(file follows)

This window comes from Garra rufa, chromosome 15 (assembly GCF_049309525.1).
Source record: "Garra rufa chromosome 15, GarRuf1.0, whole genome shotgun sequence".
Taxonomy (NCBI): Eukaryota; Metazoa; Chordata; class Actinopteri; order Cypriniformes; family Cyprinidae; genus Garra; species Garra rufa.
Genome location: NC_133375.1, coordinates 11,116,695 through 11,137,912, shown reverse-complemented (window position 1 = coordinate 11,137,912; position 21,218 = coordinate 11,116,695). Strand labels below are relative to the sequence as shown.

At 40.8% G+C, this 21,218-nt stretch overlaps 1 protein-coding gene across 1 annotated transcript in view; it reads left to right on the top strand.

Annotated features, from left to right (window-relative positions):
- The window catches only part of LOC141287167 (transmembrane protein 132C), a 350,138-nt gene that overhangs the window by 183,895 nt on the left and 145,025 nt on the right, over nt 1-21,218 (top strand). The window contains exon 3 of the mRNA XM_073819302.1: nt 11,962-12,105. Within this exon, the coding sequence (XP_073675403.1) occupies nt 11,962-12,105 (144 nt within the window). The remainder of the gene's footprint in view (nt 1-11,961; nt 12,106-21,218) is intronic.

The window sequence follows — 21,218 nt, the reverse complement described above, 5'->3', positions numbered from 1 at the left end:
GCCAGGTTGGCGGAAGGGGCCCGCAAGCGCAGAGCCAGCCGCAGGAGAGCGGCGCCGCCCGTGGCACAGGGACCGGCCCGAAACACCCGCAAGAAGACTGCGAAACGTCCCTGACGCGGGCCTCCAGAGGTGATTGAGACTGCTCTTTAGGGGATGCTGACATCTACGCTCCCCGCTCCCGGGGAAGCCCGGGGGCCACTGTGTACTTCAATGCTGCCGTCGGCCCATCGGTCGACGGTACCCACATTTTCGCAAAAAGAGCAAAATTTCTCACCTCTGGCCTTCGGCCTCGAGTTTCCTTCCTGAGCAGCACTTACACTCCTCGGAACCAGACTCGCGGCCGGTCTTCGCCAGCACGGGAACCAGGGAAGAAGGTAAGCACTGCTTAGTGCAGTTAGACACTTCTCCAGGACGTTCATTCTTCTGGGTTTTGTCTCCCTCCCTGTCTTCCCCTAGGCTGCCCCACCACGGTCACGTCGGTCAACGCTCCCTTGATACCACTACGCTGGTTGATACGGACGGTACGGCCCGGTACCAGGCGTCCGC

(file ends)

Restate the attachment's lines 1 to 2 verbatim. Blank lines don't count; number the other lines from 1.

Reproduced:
This window comes from Garra rufa, chromosome 15 (assembly GCF_049309525.1).
Source record: "Garra rufa chromosome 15, GarRuf1.0, whole genome shotgun sequence".